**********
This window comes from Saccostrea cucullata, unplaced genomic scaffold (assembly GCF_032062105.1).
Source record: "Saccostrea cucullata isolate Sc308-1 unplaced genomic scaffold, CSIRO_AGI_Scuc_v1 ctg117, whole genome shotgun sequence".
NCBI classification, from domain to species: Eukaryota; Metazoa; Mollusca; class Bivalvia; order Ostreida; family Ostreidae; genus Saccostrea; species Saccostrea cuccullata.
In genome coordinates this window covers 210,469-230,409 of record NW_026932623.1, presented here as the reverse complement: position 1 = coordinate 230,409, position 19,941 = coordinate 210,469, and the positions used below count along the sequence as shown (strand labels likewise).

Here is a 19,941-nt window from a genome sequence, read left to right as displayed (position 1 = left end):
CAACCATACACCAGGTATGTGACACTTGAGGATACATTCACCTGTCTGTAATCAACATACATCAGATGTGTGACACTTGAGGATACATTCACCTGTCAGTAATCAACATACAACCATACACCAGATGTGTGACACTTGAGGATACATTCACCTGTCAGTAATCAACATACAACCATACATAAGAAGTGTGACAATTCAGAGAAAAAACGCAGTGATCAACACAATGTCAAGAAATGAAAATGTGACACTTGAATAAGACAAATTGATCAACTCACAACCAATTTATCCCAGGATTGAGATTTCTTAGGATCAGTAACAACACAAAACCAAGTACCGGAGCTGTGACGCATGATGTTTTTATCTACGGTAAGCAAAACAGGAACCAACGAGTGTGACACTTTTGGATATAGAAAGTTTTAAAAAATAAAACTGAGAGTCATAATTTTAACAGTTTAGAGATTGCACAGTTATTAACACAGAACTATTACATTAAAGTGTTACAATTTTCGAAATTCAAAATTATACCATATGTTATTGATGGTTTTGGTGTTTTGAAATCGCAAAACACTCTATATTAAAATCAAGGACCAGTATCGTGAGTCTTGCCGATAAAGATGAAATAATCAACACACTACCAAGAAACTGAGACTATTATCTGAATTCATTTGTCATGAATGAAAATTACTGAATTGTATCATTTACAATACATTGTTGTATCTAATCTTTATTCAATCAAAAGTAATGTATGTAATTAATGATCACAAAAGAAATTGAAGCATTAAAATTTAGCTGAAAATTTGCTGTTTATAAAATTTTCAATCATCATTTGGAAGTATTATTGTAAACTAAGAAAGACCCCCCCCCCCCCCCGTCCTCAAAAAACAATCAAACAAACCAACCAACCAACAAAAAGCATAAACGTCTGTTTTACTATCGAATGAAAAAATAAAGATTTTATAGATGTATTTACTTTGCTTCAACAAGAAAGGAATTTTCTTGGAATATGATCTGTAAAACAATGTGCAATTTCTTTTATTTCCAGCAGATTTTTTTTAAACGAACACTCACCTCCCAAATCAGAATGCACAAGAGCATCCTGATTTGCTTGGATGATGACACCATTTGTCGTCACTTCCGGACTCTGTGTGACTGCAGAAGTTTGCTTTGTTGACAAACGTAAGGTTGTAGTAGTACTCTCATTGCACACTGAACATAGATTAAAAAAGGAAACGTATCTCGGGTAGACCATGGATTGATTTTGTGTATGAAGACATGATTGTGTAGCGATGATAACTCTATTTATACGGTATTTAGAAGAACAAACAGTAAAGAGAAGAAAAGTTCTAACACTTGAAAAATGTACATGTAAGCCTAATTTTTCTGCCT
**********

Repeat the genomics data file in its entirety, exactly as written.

This window comes from Saccostrea cucullata, unplaced genomic scaffold (assembly GCF_032062105.1).
Source record: "Saccostrea cucullata isolate Sc308-1 unplaced genomic scaffold, CSIRO_AGI_Scuc_v1 ctg117, whole genome shotgun sequence".
NCBI classification, from domain to species: Eukaryota; Metazoa; Mollusca; class Bivalvia; order Ostreida; family Ostreidae; genus Saccostrea; species Saccostrea cuccullata.
In genome coordinates this window covers 210,469-230,409 of record NW_026932623.1, presented here as the reverse complement: position 1 = coordinate 230,409, position 19,941 = coordinate 210,469, and the positions used below count along the sequence as shown (strand labels likewise).

Here is a 19,941-nt window from a genome sequence, read left to right as displayed (position 1 = left end):
CAACCATACACCAGGTATGTGACACTTGAGGATACATTCACCTGTCTGTAATCAACATACATCAGATGTGTGACACTTGAGGATACATTCACCTGTCAGTAATCAACATACAACCATACACCAGATGTGTGACACTTGAGGATACATTCACCTGTCAGTAATCAACATACAACCATACATAAGAAGTGTGACAATTCAGAGAAAAAACGCAGTGATCAACACAATGTCAAGAAATGAAAATGTGACACTTGAATAAGACAAATTGATCAACTCACAACCAATTTATCCCAGGATTGAGATTTCTTAGGATCAGTAACAACACAAAACCAAGTACCGGAGCTGTGACGCATGATGTTTTTATCTACGGTAAGCAAAACAGGAACCAACGAGTGTGACACTTTTGGATATAGAAAGTTTTAAAAAATAAAACTGAGAGTCATAATTTTAACAGTTTAGAGATTGCACAGTTATTAACACAGAACTATTACATTAAAGTGTTACAATTTTCGAAATTCAAAATTATACCATATGTTATTGATGGTTTTGGTGTTTTGAAATCGCAAAACACTCTATATTAAAATCAAGGACCAGTATCGTGAGTCTTGCCGATAAAGATGAAATAATCAACACACTACCAAGAAACTGAGACTATTATCTGAATTCATTTGTCATGAATGAAAATTACTGAATTGTATCATTTACAATACATTGTTGTATCTAATCTTTATTCAATCAAAAGTAATGTATGTAATTAATGATCACAAAAGAAATTGAAGCATTAAAATTTAGCTGAAAATTTGCTGTTTATAAAATTTTCAATCATCATTTGGAAGTATTATTGTAAACTAAGAAAGACCCCCCCCCCCCCCCGTCCTCAAAAAACAATCAAACAAACCAACCAACCAACAAAAAGCATAAACGTCTGTTTTACTATCGAATGAAAAAATAAAGATTTTATAGATGTATTTACTTTGCTTCAACAAGAAAGGAATTTTCTTGGAATATGATCTGTAAAACAATGTGCAATTTCTTTTATTTCCAGCAGATTTTTTTTAAACGAACACTCACCTCCCAAATCAGAATGCACAAGAGCATCCTGATTTGCTTGGATGATGACACCATTTGTCGTCACTTCCGGACTCTGTGTGACTGCAGAAGTTTGCTTTGTTGACAAACGTAAGGTTGTAGTAGTACTCTCATTGCACACTGAACATAGATTAAAAAAGGAAACGTATCTCGGGTAGACCATGGATTGATTTTGTGTATGAAGACATGATTGTGTAGCGATGATAACTCTATTTATACGGTATTTAGAAGAACAAACAGTAAAGAGAAGAAAAGTTCTAACACTTGAAAAATGTACATGTAAGCCTAATTTTTCTGCCT